What can we do to address this issue? To push the boundaries between academia and practice? Including practitioners in keynotes may work well…Holding our unconference completely outdoor as other RGCS unconferences by experiencing the OWEE protocol (For instance  RGCS unconference inside the Academy of Management AOM was held as a walk in the Chicago Millenium Park , RGCS unconference inside AIMS was held in a collaborative space) and therefore get rid of the old world may work too…

Another challenge comes from the comparison between my unconference experience and other events held by RGCS chapters I experienced. How can we create and maintain a sense of community after these unconferences? How can we go beyond the brief and temporary nature of our unconferences?

Looking ahead, we helped to create spaces inside a traditional conference for authentic conversations. Unlike traditional conferences where the status matters, I saw an eclectic mix of researchers practitioners, entrepreneurs and activists walking together in our unconferences, gathering outdoor, sharing laughs and challenging theories and practices.

Overall, the unconference experience and feedback were so positive that we are planning on gathering more unconferences. Why don’t you join us to push the boundaries of traditional conferences? See you next summer at EGOS, AoM, AIMS and other conferences in social sciences and humanities where we intend to extend our experimentations!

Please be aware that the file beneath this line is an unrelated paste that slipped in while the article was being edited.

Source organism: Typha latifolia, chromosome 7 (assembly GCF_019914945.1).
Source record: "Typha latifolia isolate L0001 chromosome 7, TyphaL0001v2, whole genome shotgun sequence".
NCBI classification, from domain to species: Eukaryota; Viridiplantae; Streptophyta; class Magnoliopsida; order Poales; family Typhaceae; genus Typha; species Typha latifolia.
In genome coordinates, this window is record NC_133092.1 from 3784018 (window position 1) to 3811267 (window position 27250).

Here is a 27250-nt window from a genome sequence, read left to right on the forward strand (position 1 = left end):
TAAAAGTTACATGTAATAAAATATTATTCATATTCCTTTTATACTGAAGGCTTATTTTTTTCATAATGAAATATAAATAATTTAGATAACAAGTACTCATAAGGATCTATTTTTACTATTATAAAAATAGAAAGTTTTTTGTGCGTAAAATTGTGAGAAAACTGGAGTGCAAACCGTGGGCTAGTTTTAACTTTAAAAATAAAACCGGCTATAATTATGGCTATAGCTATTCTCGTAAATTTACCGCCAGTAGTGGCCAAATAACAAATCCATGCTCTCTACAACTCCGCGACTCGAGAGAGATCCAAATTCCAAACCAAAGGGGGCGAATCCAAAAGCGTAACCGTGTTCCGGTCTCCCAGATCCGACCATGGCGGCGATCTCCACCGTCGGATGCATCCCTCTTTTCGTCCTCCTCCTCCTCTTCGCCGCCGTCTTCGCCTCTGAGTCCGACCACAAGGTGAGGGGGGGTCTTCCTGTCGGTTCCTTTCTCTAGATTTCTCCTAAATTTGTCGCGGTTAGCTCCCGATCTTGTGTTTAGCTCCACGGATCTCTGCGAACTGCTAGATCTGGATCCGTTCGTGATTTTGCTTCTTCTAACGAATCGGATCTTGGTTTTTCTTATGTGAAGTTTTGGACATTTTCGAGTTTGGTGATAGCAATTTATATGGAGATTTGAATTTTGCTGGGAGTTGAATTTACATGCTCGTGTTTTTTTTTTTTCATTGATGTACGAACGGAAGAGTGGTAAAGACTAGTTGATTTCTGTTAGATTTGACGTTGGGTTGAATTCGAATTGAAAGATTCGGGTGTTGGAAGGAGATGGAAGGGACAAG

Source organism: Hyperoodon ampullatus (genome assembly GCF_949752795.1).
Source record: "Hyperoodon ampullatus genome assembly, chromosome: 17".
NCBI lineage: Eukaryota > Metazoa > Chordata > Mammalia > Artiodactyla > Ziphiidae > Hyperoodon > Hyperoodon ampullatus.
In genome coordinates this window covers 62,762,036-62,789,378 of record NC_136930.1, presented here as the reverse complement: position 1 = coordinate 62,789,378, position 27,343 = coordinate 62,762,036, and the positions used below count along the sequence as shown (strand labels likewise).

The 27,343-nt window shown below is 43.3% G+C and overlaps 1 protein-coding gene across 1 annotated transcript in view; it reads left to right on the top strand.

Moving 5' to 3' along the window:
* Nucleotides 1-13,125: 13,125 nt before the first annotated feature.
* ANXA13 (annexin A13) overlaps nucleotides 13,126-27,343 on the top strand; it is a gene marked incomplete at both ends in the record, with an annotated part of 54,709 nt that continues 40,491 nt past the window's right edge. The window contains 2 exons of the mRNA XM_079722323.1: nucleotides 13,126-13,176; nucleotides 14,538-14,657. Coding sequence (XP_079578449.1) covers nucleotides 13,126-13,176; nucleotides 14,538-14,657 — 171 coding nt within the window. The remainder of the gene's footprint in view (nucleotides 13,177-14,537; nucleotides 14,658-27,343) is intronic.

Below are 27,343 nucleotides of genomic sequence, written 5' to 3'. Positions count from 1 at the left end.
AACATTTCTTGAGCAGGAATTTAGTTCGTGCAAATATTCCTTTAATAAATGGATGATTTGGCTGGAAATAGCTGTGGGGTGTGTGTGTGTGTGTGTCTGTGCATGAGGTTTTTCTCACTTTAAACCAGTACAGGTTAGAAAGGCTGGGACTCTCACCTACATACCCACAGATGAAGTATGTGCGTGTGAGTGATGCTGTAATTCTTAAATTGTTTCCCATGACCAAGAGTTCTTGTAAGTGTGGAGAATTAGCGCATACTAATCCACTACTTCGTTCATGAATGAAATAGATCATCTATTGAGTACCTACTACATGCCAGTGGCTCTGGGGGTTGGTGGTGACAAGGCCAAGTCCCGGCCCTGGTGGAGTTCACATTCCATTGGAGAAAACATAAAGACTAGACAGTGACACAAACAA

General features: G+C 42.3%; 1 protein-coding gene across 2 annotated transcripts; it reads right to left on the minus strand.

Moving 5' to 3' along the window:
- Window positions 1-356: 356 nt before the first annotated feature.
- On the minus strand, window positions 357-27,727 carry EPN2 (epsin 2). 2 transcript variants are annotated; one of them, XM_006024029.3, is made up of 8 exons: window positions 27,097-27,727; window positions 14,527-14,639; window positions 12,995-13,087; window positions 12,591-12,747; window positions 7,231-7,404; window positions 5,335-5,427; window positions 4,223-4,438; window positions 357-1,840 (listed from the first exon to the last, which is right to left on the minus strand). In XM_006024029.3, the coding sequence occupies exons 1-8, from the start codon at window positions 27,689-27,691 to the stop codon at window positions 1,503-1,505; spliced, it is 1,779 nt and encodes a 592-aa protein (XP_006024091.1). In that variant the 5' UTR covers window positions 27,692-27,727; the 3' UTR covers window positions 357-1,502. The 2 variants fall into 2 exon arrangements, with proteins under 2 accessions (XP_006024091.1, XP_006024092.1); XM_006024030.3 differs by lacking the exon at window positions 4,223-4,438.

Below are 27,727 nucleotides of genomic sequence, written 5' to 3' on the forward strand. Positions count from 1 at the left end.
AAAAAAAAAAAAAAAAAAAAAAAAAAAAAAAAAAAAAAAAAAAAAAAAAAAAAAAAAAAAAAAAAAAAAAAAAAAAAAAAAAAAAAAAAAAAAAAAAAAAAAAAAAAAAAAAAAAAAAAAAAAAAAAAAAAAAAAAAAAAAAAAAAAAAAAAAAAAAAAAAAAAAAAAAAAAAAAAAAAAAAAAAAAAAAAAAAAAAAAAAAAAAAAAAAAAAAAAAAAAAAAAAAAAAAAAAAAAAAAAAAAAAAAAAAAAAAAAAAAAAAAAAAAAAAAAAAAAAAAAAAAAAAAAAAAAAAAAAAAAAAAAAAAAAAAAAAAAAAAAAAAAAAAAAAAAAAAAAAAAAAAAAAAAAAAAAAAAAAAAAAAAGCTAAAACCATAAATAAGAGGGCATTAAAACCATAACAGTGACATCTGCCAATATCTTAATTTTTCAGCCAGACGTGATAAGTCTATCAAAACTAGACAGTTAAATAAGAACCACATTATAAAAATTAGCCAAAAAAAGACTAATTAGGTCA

I want to thank Albane and Aurore for being my partners for two years in this adventure. A big thanks to François-Xavier for launching and convening with us these unconferences.



Kingma, S. F. (2016). The constitution of third workspaces in between the home and the corporate office. New Technology, Work and Employment, 31(2), 176-193

Konzett, C. (2012). Any Questions? Identity Construction in Academic Conference Discussions. Boston,MA :Berlin :De Gruyter Mouton

de Vaujany, FX. & Vitaud, L. (2017). Towards more integrative research practices: introducing Open Walked Event-based Experimentations, LSE Impact Blog, August 30th

de Vaujany, FX. (2016). The diner: How can we explain management research just before dessert?M@n@gement, Unplugged, vol. 19(4): 330-334

Leave a Reply

Your email address will not be published. Required fields are marked *